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Figure 1. Transcriptome profile reproducibility. (A) Linear correlation between the intensity values obtained from different biological replicates for each strain: virulent Senegal (Sp7b, Sp8a and b), attenuated Senegal (Sp70, p75, and 77), virulent Gardel (Gp38, p43, and p44), attenuated Gardel (Gp238, p243, and p251). (B) Heatplot showing the expression profile of the 300 most discriminating probes for the virulent and attenuated strains in each sample. Expression corresponds to log2 intensity followed by median centering, as visualized on the green to red gradient. Clustering was performed using a Manhattan distance metric and average linkage. (C) Volcano plots showing the global transcriptional changes in the virulent vs. attenuated Gardel and Senegal strains. All probes present on the microarray are plotted. Each circle represents one probe. The log2 FC is shown on the x-axis. The y-axis shows the log10 of the p-value.

General Overview of Differentially Expressed Genes Between Virulent and Attenuated Strains

There were 114 and 133 out of 950 genes (12 and 14% of ORFs) differentially expressed between the virulent and attenuated Gardel and between the virulent and attenuated Senegal strains respectively. Fifty genes were found upregulated for the Gardel virulent strain compared to the attenuated strain, and conversely 64 genes were found upregulated for the attenuated Gardel strain compared to the virulent strain (Table 1, Figure 2). For Senegal, the number of upregulated genes was higher for the virulent strain (83 genes) than for the attenuated strain (50 genes) (Table 2, Figure 2). Common upregulation of expression for 10 genes was observed for both virulent strains and 12 for both attenuated strains (Figure 2, white numbers). The detailed list of upregulated genes for both Gardel and Senegal are shown in Tables 1, 2. Interestingly, the common upregulated genes in the virulent strains included 8 map-1 genes (map1-3, map1-2, map1-4, map1-6, map1-9, map1-5, map1-7, and map1-12) (Figure 3). The other transcripts coded for proteins involved in translation, ribosomal structure and biogenesis (truA) and for a hypothetical membrane protein (hmp) (CDS_04750: hmp10) (Tables 1, 2, Figure 3). The common upregulated genes for the attenuated strains belong to energy production and conversion (fdxB and atpG), nucleotide transport and metabolism (ndk), replication, recombination and DNA repair (ssb), hypothetical membrane proteins (CDS_03690: hmp9 and CDS_05140: hmp12) and hypothetical proteins (hp) (CDS_09210, CDS_3280, CDS_04190, CDS_08200, CDS_03450 and CDS_05460) (Tables 1, 2).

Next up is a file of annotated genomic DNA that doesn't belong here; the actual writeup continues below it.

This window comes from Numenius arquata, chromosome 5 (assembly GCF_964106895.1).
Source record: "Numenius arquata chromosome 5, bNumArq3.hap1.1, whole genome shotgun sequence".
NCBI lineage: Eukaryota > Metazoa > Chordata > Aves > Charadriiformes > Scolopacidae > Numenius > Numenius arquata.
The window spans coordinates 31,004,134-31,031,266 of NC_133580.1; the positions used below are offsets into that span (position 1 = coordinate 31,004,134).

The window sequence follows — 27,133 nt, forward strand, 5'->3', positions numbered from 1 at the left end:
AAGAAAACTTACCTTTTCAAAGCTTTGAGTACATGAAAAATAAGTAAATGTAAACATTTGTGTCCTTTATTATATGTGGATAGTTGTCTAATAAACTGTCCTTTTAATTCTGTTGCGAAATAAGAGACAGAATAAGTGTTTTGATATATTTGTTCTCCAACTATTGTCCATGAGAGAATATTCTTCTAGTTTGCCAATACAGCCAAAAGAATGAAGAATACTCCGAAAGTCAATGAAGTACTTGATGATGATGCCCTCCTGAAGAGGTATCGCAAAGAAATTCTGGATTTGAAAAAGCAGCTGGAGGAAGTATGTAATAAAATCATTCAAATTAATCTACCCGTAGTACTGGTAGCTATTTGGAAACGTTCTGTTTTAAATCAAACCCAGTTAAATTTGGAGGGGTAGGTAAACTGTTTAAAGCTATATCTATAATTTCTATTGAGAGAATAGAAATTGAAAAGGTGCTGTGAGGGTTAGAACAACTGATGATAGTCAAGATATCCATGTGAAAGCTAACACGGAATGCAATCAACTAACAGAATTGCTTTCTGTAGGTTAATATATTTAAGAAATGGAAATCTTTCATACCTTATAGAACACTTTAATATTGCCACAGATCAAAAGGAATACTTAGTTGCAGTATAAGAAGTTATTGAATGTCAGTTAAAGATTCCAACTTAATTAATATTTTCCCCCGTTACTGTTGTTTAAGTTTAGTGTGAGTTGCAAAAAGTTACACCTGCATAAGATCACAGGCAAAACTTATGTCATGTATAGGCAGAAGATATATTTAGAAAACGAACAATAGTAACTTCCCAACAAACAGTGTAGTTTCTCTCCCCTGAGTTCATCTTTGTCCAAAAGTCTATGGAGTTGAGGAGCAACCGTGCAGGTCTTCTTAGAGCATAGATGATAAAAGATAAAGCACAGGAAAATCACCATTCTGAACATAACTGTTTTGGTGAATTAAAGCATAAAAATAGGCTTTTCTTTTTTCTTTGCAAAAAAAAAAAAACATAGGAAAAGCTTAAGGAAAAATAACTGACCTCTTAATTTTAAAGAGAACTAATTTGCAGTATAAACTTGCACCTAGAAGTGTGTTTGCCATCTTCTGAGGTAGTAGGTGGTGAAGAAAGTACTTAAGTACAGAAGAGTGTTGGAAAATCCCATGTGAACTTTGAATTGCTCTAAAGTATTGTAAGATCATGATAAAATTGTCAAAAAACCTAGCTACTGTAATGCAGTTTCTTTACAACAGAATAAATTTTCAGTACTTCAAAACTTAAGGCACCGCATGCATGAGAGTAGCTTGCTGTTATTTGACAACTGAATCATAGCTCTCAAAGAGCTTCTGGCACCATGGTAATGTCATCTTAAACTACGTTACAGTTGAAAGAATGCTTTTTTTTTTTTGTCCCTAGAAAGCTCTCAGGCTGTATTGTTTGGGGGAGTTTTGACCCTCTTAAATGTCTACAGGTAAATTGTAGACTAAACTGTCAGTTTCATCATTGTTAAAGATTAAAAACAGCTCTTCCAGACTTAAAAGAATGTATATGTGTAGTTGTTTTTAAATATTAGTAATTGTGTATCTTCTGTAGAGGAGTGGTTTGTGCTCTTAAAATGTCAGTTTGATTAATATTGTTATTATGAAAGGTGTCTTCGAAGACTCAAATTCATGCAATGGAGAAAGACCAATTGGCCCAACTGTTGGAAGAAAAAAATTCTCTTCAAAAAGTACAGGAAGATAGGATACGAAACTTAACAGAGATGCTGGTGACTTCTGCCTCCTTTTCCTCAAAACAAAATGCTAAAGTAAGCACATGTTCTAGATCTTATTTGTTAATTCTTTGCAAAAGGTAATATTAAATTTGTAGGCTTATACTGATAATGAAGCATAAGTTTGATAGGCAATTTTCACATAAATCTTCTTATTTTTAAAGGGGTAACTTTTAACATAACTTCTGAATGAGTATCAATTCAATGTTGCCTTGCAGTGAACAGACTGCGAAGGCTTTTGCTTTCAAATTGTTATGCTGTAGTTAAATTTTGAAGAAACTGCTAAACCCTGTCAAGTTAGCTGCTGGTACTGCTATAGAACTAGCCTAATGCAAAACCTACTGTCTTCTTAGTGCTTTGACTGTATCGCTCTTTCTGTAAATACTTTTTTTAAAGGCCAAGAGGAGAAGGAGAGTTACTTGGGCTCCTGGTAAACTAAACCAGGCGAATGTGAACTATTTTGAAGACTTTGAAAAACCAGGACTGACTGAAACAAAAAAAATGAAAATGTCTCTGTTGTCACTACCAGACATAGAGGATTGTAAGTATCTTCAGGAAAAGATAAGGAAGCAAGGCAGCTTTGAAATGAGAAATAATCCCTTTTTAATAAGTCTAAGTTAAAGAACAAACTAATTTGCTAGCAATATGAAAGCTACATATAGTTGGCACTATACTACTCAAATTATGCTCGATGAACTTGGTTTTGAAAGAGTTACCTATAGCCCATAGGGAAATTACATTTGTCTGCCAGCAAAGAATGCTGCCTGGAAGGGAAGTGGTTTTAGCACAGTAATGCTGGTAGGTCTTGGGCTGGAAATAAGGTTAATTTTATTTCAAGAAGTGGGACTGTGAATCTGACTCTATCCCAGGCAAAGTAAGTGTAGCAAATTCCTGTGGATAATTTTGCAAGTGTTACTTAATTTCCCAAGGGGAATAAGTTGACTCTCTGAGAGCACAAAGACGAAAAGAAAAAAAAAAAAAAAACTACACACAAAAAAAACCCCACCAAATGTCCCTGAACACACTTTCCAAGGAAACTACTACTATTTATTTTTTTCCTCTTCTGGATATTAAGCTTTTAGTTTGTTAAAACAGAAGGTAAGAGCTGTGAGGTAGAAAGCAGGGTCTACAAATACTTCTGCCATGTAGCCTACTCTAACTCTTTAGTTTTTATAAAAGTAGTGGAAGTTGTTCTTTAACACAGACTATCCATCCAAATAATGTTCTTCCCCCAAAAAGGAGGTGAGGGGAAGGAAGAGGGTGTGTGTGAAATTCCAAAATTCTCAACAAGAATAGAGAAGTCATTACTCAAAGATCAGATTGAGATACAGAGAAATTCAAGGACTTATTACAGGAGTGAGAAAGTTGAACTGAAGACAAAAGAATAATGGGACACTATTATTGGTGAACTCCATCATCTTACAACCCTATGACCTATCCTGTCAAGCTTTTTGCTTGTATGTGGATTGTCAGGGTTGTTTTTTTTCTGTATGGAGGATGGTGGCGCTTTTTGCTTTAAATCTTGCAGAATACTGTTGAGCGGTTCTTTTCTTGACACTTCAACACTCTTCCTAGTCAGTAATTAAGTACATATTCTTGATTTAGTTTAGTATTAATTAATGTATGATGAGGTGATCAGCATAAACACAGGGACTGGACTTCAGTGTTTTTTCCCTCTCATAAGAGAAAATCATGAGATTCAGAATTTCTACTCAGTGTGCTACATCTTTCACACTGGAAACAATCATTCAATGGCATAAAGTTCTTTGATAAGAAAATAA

TABLE 1
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Table 1. Upregulated genes and their function for the Gardel strains (genome accession numbers: NC_006831.1).

FIGURE 2
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Figure 2. Venn diagram of upregulated genes for the virulent and attenuated strains. Numbers of upregulated genes are indicated for each strain (in black). The numbers of common upregulated genes are indicated in circle intersections (in white).

TABLE 2
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Table 2. Upregulated genes and their function for the Senegal strains (genome accession numbers: NC_006831.1).

FIGURE 3
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Figure 3. Circos genome diagram showing differentially expressed genes between the virulent and attenuated strains. From outer to inner, positive and negative genome strands for Gardel (yellow) and for Senegal (blue) respectively and mean of log2 FC for each CDS are shown. Upregulated genes in the virulent strains are in red and upregulated genes in the attenuated strains are in green. Some areas are enlarged and correspond to map1-family genes (magnification 8-fold) and to Vir genes and genes encoding hypothetical membrane proteins (hmp) and hypothetical proteins (hp) (magnification 5-fold). Hmp1: CDS 02240; hmp2: CDS 02250; hmp3: CDS 02290; hmp4: CDS 02300; hmp5: CDS 02320; hmp6: CDS 02330; hmp7: CDS 02390; hmp8: CDS 02480; hmp9: CDS 03690; hmp 10: CDS 04750; hmp11: CDS 04760; hmp12: CDS 05140; hmp13: CDS 07940. Hp1: CDS 02340; hp2: CDS2370; hp3: CDS 02410; hp4: CDS 02440; hp5: CDS 04510; hp6: CDS 08310; hp7: CDS 09020.

The upregulated genes were classified according to their COG (clusters of orthologous groups of proteins) function. The proportion of upregulated genes in each COG for the virulent and attenuated Gardel and for the virulent and attenuated Senegal strains is shown in Figure 4. The genes encoding hypothetical proteins represented the highest proportion of upregulated genes with 32 and 23% for the virulent and attenuated Gardel and 29 and 34% for the virulent and attenuated Senegal strains respectively. The second highly upregulated gene COG corresponded to a “hypothetical membrane protein” for the virulent and attenuated Gardel strains. Genes belonging to several COGs were exclusively found to be upregulated only in a single strain: i.e., defense mechanisms upregulated in the attenuated Gardel strain, and cell cycle control, cell division, chromosome partitioning in the virulent Senegal strain (Figure 4). Nonetheless, the proportion of genes upregulated in strain-specific COGs was very low (<2%).